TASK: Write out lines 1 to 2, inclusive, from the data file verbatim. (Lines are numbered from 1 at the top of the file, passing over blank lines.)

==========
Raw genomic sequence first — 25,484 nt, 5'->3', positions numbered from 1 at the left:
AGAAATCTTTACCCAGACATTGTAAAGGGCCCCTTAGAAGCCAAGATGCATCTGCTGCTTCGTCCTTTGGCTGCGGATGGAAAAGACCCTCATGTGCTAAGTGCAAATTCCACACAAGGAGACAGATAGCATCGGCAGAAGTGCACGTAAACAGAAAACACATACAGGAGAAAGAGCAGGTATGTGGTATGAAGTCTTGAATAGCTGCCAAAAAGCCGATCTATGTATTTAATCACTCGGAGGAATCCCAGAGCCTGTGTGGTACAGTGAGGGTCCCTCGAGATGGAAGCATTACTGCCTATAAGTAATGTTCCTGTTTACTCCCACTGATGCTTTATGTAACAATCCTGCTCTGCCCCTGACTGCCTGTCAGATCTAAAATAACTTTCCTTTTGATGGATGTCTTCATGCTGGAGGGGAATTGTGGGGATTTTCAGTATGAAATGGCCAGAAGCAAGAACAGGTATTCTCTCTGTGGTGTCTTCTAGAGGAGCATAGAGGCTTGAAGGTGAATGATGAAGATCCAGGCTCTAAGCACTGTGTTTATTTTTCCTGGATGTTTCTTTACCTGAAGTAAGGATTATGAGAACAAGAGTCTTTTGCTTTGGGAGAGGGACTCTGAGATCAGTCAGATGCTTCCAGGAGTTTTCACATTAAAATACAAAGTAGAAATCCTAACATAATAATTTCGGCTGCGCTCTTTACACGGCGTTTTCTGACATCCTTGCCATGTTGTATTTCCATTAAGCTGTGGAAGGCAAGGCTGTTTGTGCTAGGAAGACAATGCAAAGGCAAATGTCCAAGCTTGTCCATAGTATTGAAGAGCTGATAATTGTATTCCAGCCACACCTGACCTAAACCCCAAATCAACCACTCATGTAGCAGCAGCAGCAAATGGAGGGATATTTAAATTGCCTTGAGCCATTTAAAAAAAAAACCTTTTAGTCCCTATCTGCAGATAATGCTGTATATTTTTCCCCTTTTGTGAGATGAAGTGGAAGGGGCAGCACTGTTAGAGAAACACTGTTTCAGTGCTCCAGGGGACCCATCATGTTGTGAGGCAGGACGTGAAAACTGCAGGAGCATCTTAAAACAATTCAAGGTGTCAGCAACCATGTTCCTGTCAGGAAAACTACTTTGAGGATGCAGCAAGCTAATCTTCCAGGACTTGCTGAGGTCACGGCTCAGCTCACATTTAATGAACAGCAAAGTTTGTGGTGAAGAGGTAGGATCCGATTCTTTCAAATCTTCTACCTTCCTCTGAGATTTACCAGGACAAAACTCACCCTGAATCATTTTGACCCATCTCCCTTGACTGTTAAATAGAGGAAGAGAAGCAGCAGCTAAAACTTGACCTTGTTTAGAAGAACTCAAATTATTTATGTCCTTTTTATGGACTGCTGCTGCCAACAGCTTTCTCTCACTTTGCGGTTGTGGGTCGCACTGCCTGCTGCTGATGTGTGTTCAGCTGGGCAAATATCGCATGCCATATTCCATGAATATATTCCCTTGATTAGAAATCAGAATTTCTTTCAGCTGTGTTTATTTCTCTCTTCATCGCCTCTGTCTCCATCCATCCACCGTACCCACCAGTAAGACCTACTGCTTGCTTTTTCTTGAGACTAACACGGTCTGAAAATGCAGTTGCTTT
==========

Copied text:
Raw genomic sequence first — 25,484 nt, 5'->3', positions numbered from 1 at the left:
AGAAATCTTTACCCAGACATTGTAAAGGGCCCCTTAGAAGCCAAGATGCATCTGCTGCTTCGTCCTTTGGCTGCGGATGGAAAAGACCCTCATGTGCTAAGTGCAAATTCCACACAAGGAGACAGATAGCATCGGCAGAAGTGCACGTAAACAGAAAACACATACAGGAGAAAGAGCAGGTATGTGGTATGAAGTCTTGAATAGCTGCCAAAAAGCCGATCTATGTATTTAATCACTCGGAGGAATCCCAGAGCCTGTGTGGTACAGTGAGGGTCCCTCGAGATGGAAGCATTACTGCCTATAAGTAATGTTCCTGTTTACTCCCACTGATGCTTTATGTAACAATCCTGCTCTGCCCCTGACTGCCTGTCAGATCTAAAATAACTTTCCTTTTGATGGATGTCTTCATGCTGGAGGGGAATTGTGGGGATTTTCAGTATGAAATGGCCAGAAGCAAGAACAGGTATTCTCTCTGTGGTGTCTTCTAGAGGAGCATAGAGGCTTGAAGGTGAATGATGAAGATCCAGGCTCTAAGCACTGTGTTTATTTTTCCTGGATGTTTCTTTACCTGAAGTAAGGATTATGAGAACAAGAGTCTTTTGCTTTGGGAGAGGGACTCTGAGATCAGTCAGATGCTTCCAGGAGTTTTCACATTAAAATACAAAGTAGAAATCCTAACATAATAATTTCGGCTGCGCTCTTTACACGGCGTTTTCTGACATCCTTGCCATGTTGTATTTCCATTAAGCTGTGGAAGGCAAGGCTGTTTGTGCTAGGAAGACAATGCAAAGGCAAATGTCCAAGCTTGTCCATAGTATTGAAGAGCTGATAATTGTATTCCAGCCACACCTGACCTAAACCCCAAATCAACCACTCATGTAGCAGCAGCAGCAAATGGAGGGATATTTAAATTGCCTTGAGCCATTTAAAAAAAAAACCTTTTAGTCCCTATCTGCAGATAATGCTGTATATTTTTCCCCTTTTGTGAGATGAAGTGGAAGGGGCAGCACTGTTAGAGAAACACTGTTTCAGTGCTCCAGGGGACCCATCATGTTGTGAGGCAGGACGTGAAAACTGCAGGAGCATCTTAAAACAATTCAAGGTGTCAGCAACCATGTTCCTGTCAGGAAAACTACTTTGAGGATGCAGCAAGCTAATCTTCCAGGACTTGCTGAGGTCACGGCTCAGCTCACATTTAATGAACAGCAAAGTTTGTGGTGAAGAGGTAGGATCCGATTCTTTCAAATCTTCTACCTTCCTCTGAGATTTACCAGGACAAAACTCACCCTGAATCATTTTGACCCATCTCCCTTGACTGTTAAATAGAGGAAGAGAAGCAGCAGCTAAAACTTGACCTTGTTTAGAAGAACTCAAATTATTTATGTCCTTTTTATGGACTGCTGCTGCCAACAGCTTTCTCTCACTTTGCGGTTGTGGGTCGCACTGCCTGCTGCTGATGTGTGTTCAGCTGGGCAAATATCGCATGCCATATTCCATGAATATATTCCCTTGATTAGAAATCAGAATTTCTTTCAGCTGTGTTTATTTCTCTCTTCATCGCCTCTGTCTCCATCCATCCACCGTACCCACCAGTAAGACCTACTGCTTGCTTTTTCTTGAGACTAACACGGTCTGAAAATGCAGTTGCTTT